El Chapo lieutenant Alfredo Vasquez-Hernandez pleads guilty to drug conspiracy

Alfredo Vasquez-Hernandez made it official Tuesday in federal court was after a false start on a guilty plea a few weeks ago.
April 29, 2014 4:37:58 PM PDT
Alfredo Vasquez-Hernandez pleaded guilty in connection to operating the Chicago hub of the Mexican drug ring ran by Joaquin ''El Chapo'' Guzman.

VIDEO: Chuck Goudie's full interview with Vasquez-Hernandez lawyers

Alfredo Vasquez-Hernandez made it official Tuesday in federal court was after a false start on a guilty plea a few weeks ago.

Authorities say years ago El Chapo Guzman hand-picked his oldest, closest friend Alfredo Vasquez-Hernandez, to oversee daily operations of the Sinaloa drug cartel. According to top U.S. drug agents, El Chapo even named one of his sons Alfredo after his boyhood friend. On Tuesday, that friend pleaded guilty to his role in El Chapo's $1 billion trafficking conspiracy. It's a plea agreement that promises nothing else, no cooperation and no testimony. It is the exact same guilty plea his lawyers floated in March, but didn't file.

Drug kingpin Joaquin El Chapo Guzman and Alfredo Vasquez-Hernandez were among a dozen Sinaloa operatives believed responsible for providing 80 percent of Chicago's illicit drugs. A Treasury Department "kingpin chart" shows Vasquez-Hernandez, right in line under the boss, El Chapo.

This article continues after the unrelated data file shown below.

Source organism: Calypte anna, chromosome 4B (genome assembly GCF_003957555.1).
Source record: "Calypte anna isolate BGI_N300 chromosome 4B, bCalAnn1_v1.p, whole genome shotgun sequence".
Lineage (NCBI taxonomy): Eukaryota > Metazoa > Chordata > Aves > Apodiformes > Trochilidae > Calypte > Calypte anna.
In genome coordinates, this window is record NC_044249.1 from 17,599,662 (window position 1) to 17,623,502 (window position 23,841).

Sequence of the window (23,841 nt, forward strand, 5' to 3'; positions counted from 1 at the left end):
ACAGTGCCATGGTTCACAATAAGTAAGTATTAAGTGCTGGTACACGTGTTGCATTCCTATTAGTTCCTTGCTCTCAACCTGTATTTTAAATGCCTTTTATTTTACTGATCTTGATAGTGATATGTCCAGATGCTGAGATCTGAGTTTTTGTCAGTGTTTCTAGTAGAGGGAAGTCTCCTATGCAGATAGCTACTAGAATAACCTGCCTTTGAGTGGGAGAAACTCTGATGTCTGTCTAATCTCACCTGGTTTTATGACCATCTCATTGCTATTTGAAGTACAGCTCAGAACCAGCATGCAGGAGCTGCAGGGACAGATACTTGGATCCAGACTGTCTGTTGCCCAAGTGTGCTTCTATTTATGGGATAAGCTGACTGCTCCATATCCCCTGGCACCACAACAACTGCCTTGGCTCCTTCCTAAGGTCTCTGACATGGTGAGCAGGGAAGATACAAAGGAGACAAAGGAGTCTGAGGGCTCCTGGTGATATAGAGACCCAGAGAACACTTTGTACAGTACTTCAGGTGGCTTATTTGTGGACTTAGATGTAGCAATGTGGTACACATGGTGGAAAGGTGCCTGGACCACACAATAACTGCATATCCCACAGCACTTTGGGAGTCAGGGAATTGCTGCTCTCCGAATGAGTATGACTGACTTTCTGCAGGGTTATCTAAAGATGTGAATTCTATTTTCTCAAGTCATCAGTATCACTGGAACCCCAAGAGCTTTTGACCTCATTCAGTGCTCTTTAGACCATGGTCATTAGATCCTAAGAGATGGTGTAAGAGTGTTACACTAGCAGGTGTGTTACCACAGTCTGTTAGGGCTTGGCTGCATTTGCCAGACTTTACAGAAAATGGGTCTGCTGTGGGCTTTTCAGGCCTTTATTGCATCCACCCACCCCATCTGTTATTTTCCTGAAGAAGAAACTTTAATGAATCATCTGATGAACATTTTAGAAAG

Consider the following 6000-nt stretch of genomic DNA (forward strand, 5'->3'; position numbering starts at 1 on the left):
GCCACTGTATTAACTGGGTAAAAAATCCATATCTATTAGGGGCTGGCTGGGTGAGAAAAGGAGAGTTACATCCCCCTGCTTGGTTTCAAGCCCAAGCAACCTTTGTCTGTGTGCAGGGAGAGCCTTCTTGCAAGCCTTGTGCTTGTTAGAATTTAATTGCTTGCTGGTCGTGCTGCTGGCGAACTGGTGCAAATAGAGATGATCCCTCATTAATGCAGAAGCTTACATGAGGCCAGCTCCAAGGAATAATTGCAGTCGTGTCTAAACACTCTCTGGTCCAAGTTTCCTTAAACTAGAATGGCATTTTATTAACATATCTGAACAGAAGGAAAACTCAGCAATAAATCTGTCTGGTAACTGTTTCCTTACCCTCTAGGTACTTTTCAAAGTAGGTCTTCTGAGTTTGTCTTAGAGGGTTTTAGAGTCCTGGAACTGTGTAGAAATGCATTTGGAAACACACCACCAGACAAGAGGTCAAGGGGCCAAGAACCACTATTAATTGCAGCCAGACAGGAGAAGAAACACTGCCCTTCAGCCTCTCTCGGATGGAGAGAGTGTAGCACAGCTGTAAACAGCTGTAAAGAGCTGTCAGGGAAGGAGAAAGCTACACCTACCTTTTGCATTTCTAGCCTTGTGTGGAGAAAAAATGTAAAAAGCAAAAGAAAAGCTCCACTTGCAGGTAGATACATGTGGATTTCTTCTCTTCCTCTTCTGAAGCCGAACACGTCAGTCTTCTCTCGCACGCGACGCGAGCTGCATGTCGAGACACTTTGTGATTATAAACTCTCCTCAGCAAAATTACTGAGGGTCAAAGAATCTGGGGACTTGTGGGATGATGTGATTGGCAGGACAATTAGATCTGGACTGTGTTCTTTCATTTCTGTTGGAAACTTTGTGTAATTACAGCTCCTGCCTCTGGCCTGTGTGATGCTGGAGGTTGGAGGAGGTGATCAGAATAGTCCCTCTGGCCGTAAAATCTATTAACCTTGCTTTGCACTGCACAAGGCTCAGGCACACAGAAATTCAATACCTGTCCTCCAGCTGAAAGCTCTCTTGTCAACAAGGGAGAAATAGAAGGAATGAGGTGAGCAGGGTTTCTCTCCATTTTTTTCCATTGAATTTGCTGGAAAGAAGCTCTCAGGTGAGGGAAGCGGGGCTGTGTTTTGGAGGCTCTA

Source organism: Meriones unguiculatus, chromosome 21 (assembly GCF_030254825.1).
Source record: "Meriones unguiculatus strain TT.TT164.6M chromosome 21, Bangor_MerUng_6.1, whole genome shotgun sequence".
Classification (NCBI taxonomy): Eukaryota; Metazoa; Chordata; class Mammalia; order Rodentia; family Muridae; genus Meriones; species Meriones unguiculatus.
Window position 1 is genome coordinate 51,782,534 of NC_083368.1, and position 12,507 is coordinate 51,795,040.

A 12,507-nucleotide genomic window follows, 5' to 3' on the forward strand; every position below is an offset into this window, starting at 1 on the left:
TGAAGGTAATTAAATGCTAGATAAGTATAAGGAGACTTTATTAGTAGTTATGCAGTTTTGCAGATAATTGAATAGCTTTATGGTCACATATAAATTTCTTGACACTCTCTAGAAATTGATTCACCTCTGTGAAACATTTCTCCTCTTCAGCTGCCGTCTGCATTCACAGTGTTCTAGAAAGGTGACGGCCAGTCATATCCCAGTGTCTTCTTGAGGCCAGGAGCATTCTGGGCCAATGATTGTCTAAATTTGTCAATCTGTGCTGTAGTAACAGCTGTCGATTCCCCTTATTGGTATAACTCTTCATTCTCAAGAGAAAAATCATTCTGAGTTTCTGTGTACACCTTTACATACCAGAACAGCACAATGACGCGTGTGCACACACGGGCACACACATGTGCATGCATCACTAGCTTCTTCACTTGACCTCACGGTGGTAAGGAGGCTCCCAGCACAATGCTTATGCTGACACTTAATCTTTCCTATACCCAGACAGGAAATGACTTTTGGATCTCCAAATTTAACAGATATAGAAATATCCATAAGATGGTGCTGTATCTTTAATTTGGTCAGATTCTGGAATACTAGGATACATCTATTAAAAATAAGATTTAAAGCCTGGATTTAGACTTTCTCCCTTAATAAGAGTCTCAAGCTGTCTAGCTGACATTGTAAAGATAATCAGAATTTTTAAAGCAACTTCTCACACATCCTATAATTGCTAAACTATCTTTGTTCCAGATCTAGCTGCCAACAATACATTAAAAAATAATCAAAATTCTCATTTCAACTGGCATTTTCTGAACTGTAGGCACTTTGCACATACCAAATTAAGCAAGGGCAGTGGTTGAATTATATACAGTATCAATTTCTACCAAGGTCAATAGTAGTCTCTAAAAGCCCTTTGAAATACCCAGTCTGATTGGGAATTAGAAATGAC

On Tuesday, it was a major admission as the 58-year-old admitted guilt in El Chapo's cocaine and heroin conspiracy, but emphasized he would not cooperate or testify.

It's the same deal he offered in March then withdrew after his attorneys claimed an I-Team report sparked rumors in Mexico and threatened his family's safety.

The I-Team reported that by pleading guilty, Hernandez was turning against El Chapo, but we never reported he was cooperating.

"We know that it was on one of the television stations that he cooperated and that caused some turmoil," said Arturo Hernandez, drug trafficker's attorney.

Goudie: "Nobody reported on a television station that he cooperated, you know that don't you?"

"Mr. Goudie you know that you said on television that he turned against Chapo and the implication is that he was cooperating with that statement otherwise you wouldn't have said. Why would you have said that he turned against Chapo, it's absolutely false," said Paul Brayman, drug trafficker's attorney.

Goudie: "Well there was no report that he was cooperating, is that correct?"
Brayman: "That, that's, well there was an implication that you say he turned against El Chapo, how else do you read that?"

Vasquez-Hernandez lawyers said Tuesday they never spoke with anyone in Mexico but wouldn't answer questions about that.

Court records reveal the U.S. has evidence "Vasquez Hernandez identified himself as a lifelong friend of Chapo Guzman" . . . "stated he oversaw the transportation of cocaine for Guzman". . . and that "his wife, individual M, handled cartel logistics", but on Tuesday, his lawyers said he doesn't even know El Chapo.

Goudie: "The government claims he was a boyhood friend of El Chapo."
Hernandez: "Thats all we have to say, thank you."
Goudie: "Is he not a boyhood friend of El Chapo's?"
Brayman: "We have nothing more to say. See you around."

Vasquez-Hernandez faces 10 years to life in prison and the government is asking for at least a 40-year sentence. Chief Judge Ruben Castillo will decide.


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